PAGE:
Tackling toxic air and climate change

The risk to non-smokers of developing lung cancer is rising significantly: in the UK 6000 people each year now die of lung cancer despite having never smoked, or having smoked a negligible number of cigarettes. This is thought to be as a result of increasing exposure to toxic air.

This makes lung cancer among non-smokers alone the eighth biggest cancer-related cause of death in the UK, ahead of leukaemia, lymphoma and head and neck cancer. However, as lung cancer remains strongly associated with smoking it has created stigma around the disease as self-inflicted, which has had an impact on the level of research into its other causes. Consequently, there is a need to raise awareness with clinicians and policy makers of the other risk factors – including indoor and outdoor air pollution.

While smoking is the single biggest lifestyle factor that affects lung cancer, accounting for around 86 per cent of cases, air pollution, fumes from coal fireplaces, and second-hand smoke are also linked to its development. Smoking history is often the first question clinicians will ask patients who come in with respiratory symptoms that could be an early warning cancer, but a history of not smoking could give false reassurance and send them down the wrong diagnostic path.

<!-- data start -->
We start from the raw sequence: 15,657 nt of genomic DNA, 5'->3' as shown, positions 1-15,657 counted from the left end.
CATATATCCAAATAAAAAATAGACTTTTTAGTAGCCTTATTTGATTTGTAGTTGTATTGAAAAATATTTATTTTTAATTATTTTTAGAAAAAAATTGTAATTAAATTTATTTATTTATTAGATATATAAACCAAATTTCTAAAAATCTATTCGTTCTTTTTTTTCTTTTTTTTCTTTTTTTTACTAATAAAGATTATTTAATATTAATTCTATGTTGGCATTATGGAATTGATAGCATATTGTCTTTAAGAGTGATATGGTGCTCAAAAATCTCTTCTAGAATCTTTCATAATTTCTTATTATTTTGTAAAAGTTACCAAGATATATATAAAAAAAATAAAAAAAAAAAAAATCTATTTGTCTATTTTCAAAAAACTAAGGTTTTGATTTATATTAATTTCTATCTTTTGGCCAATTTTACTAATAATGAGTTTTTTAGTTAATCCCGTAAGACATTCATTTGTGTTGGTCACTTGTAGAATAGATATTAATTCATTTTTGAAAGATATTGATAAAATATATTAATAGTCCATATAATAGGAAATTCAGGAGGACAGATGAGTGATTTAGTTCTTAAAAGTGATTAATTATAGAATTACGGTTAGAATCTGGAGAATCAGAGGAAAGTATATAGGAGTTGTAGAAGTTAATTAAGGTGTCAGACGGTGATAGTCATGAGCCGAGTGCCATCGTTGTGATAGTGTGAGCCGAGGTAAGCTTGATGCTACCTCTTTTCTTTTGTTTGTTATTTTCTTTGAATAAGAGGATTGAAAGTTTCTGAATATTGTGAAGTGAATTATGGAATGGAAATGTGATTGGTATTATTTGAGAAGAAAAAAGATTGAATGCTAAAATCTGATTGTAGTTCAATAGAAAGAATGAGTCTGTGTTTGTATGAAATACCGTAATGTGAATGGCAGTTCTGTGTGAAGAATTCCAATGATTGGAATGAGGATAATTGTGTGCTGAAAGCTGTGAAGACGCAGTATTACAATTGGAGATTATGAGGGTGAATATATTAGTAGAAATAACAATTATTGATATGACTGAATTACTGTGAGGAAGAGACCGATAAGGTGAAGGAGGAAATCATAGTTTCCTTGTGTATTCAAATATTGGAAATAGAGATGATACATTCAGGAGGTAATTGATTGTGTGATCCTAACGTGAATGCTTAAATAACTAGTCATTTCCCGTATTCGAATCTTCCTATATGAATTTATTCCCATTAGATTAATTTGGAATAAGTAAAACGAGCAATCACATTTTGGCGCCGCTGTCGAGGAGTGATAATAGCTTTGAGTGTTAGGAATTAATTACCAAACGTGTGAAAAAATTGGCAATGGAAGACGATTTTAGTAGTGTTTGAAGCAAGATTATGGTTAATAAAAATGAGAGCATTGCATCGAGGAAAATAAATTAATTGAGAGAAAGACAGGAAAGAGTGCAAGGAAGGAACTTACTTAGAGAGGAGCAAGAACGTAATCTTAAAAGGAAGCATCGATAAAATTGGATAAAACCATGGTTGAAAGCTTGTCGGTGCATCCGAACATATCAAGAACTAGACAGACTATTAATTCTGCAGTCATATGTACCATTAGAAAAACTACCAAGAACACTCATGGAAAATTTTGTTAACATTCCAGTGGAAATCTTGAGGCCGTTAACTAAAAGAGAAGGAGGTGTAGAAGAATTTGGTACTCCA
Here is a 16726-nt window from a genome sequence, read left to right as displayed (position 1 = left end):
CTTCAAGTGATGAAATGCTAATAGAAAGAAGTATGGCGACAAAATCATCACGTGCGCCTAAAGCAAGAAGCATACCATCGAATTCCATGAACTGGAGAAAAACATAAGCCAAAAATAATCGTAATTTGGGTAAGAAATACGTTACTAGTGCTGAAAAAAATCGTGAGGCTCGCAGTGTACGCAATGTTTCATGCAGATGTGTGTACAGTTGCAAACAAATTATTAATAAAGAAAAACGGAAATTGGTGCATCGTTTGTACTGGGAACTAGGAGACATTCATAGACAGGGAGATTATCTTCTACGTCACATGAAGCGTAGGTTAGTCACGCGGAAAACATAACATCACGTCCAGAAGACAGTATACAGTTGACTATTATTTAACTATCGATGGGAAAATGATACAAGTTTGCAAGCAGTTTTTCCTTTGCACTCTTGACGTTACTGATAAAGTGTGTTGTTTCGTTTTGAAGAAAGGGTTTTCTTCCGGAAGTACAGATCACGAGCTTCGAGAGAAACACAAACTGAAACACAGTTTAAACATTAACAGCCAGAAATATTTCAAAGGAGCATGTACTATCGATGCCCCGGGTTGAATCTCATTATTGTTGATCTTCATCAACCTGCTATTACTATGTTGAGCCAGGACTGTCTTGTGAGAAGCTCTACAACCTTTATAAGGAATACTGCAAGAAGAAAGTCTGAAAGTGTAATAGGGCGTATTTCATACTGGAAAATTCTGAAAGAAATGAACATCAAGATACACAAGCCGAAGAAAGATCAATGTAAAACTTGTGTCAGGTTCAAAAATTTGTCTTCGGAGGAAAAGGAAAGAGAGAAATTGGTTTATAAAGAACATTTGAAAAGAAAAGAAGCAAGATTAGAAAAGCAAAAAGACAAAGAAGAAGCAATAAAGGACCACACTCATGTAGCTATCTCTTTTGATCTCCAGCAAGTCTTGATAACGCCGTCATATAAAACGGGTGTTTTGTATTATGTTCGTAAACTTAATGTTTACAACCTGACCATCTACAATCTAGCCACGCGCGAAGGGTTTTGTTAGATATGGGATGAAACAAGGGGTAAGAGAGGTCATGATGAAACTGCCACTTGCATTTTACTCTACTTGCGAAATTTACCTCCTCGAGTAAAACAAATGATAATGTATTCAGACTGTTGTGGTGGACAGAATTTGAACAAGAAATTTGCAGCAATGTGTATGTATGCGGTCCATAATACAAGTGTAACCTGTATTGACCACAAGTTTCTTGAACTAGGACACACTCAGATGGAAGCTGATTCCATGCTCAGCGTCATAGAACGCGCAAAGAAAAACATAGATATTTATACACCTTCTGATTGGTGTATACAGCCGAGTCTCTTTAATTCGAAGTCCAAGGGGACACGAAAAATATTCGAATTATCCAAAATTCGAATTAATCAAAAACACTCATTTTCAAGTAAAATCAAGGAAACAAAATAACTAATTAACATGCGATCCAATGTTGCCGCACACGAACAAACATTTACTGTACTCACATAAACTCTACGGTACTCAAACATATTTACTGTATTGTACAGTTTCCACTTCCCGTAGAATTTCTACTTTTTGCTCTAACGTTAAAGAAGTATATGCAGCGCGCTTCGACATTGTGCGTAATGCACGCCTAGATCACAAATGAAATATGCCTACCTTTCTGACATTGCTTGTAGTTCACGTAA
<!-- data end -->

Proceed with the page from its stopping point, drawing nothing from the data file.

Even more worrying is the fact that worldwide nearly four million children develop asthma every year as a result of air pollution from cars and heavy vehicles, equivalent to 11 000 new cases a day. The key pollutant, nitrogen dioxide, is produced largely by diesel vehicles.

Childhood asthma has now reached global epidemic proportions: one in eight of all new cases is due to traffic pollution and evidence shows that existing WHO standards are not protective against childhood asthma. As a result of their high populations and significant pollution levels, the three countries with the greatest number of children developing asthma each year are China (760 000), India (350 000) and the USA (240 000). However, these data may underestimate the true levels in many poorer nations where asthma often goes undiagnosed and undertreated.

The risks to us all – and to all other species – from a combination of environmental pollution and climate change are plain to see: we cannot pretend to be unaware. Each and every one of us could and should modify our lifestyle, and encourage our friends, colleagues and patients to do likewise, by cutting back on air travel, reducing or cutting out the consumption of red meat and converting to a more plant-based diet.
What are your thoughts? How should we respond to the climate change emergency?

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